KUALA LUMPUR (Reuters) - Malaysia’s political opposition has vowed to scrap a controversial $200 million rare-earths processing plant being built by Australia’s Lynas Corp if it wins national elections expected to be called within months.
The plant, in Malaysia’s east, aims to weaken China’s monopoly on the global supply of the metals, which are used in a range of products from flat screens to iPhones and energy-efficient light bulbs. It is also backed by Japanese investors keen to see the development of alternative supplies.
“The opposition will put a stop to the plant,” Fuziah Salleh, an opposition member of parliament for Kuantan where the plant is being built, told Reuters on Monday.
“We are very clear about our position with regards to sustainable development. And Lynas is definitely not what we categorize as sustainable development.”
The opposition is backing some residents and green groups which have voiced fears over radioactivity from thorium waste from the plant, though Lynas says this will be extracted and kept in a facility that meets world standards for safe storage.
The opposition is seen as unlikely to win a parliamentary majority in the upcoming elections, but its shock gains four years ago mean a victory is not out of the question.
Its strong stance against the plant adds to uncertainty over the project as Lynas and its investors await a decision by Malaysian authorities as early as Monday on its application for a pre-operating license to begin commissioning the plant.
Graphic on Lynas plans: link.reuters.com/buq36s
Malaysia’s Atomic Energy Licensing Board confirmed it was discussing the Lynas case, but its director general, Raja Abdul Aziz Raja Adnan, told Reuters it was not clear if a decision would be announced on Monday.
Government officials said the final decision would likely be made by Prime Minister Najib Razak and his cabinet next week.
The Malaysian plant is to process rare earths mined in Australia at Lynas’ Mount Weld project. The operation is key to breaking China’s grip on the supply of rare earths metals, crucial in several green products such as hybrid cars.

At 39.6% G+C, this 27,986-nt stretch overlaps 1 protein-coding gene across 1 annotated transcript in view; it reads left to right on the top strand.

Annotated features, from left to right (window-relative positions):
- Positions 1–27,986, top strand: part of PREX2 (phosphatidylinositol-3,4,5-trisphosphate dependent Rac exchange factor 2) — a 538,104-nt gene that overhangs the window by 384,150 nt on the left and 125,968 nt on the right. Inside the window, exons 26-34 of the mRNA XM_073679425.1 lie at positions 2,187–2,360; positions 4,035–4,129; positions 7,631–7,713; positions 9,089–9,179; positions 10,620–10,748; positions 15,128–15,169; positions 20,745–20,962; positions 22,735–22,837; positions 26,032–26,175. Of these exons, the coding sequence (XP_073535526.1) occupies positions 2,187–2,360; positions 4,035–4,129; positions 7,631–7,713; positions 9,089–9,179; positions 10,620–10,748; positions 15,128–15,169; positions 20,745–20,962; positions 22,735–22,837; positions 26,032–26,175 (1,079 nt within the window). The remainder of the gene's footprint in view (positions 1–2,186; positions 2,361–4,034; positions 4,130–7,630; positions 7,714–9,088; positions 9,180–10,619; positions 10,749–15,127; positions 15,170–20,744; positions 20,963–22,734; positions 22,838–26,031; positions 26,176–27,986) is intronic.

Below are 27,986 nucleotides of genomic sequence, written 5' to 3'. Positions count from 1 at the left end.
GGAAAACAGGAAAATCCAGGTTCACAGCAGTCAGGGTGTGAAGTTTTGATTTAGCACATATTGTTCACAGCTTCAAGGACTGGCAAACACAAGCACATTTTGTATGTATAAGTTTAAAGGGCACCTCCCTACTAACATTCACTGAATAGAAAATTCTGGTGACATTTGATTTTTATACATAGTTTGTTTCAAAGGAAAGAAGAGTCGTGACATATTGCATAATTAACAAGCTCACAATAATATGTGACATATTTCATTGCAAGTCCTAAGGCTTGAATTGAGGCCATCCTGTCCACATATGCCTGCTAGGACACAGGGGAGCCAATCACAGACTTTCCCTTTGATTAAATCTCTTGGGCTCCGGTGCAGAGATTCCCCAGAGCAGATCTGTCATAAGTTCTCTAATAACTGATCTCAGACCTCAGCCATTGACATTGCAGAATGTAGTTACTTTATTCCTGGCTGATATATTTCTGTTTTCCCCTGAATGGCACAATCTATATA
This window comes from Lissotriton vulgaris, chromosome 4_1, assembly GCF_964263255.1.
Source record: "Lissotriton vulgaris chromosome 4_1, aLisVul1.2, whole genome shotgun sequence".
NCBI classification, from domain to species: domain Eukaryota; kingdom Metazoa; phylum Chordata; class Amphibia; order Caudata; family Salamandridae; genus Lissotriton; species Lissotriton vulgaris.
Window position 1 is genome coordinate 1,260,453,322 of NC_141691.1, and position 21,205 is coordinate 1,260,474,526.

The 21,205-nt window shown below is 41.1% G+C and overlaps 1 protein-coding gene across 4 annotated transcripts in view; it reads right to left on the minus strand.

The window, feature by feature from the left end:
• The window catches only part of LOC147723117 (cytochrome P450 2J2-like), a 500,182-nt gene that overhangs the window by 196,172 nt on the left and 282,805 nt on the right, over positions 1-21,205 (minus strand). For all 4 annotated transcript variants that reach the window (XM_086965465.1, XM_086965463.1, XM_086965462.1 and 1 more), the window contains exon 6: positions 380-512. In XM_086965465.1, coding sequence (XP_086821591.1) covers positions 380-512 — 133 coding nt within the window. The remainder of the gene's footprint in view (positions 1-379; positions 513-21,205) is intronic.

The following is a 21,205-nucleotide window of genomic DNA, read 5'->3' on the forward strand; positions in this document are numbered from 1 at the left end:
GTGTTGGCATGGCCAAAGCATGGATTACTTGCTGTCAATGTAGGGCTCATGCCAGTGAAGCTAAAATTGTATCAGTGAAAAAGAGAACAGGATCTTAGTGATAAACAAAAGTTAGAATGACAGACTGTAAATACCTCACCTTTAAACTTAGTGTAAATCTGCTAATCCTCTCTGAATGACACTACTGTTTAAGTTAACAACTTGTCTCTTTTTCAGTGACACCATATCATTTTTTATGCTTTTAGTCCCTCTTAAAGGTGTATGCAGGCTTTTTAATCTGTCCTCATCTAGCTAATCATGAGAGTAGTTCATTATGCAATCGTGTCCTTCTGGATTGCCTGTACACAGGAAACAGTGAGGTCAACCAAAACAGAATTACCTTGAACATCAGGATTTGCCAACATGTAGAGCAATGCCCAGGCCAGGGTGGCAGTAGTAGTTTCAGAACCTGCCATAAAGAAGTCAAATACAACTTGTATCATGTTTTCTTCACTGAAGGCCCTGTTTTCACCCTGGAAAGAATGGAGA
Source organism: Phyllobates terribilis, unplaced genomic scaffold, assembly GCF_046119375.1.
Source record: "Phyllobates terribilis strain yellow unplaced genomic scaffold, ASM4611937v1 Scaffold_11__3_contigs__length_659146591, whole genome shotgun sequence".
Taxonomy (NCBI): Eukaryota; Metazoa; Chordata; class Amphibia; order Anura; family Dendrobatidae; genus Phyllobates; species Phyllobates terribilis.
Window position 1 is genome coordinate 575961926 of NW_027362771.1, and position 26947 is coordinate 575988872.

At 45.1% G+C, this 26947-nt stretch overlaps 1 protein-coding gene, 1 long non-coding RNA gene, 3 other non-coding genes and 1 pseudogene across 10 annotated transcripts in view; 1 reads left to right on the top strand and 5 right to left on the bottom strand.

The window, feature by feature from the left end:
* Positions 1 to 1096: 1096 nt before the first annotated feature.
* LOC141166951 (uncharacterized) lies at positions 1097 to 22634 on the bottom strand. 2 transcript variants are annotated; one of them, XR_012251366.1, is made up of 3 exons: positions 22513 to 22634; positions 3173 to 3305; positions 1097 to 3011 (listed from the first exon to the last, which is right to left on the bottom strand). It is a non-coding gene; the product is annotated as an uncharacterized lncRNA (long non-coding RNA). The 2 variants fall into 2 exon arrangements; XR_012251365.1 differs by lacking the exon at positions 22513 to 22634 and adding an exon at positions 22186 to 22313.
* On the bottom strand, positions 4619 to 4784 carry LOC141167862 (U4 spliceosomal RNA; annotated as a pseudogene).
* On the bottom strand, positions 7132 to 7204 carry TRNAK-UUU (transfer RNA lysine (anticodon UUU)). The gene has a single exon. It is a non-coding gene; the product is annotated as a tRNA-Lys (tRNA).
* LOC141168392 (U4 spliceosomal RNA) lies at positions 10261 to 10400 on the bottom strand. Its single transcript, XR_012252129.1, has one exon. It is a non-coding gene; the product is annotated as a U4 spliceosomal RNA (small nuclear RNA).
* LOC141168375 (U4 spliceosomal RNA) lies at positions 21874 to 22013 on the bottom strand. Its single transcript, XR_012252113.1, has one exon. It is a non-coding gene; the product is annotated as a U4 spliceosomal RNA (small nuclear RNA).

Japan is counting on Lynas to supply 8,500 tonnes a year of rare earths by early 2013 to curb its reliance on China, under a deal involving trading house Sojitz Corp and state-run Japan Oil, Gas and Metals National Corp.
The Japanese came to Lynas’s rescue in 2010 with $325 million in funding after the Australian government balked at approving a Chinese bid for a majority stake in the company.
Lynas has also lined up Germany’s BASF as a customer and has plans to form a joint venture with Siemens AG to make magnets for wind turbines using rare earths products from the Malaysian plant.
Lynas shares rose 1.95 percent to A$1.31 on Monday.
Opposition leader Anwar Ibrahim has also spoken out against the plant, saying he would scrap it if his disparate three-party alliance wins the election. Protests by local residents during construction of the plant prompted an investigation by the International Atomic Energy Agency (IAEA).
Lynas received a favorable report from the IAEA but was told to provide a long-term waste management and safety plan.
It says that its plant is not comparable at all to a rare-earths plant that was shut by a unit of Mitsubishi Chemicals in Malaysia in 1992, after residents there blamed the plant for birth defects and a high rate of leukemia cases.
Prime Minister Najib wants more foreign investment but is wary of sparking voter anger after his ruling coalition suffered record losses in 2008 polls.
Opposition politician Fuziah said Lynas’ plan for managing the radioactive waste was “shoddy and full of holes.” She said it had yet to identify a permanent disposal site for the waste that would not be a risk to the environment or public health.
“Lynas claims that they are for green technology because rare earths is used in green technology,” Fuziah told Reuters. “There’s nothing green about a rare earth refinery,” she added.
Additional reporting by Sonali Paul in Melbourne; writing by Stuart Grudgings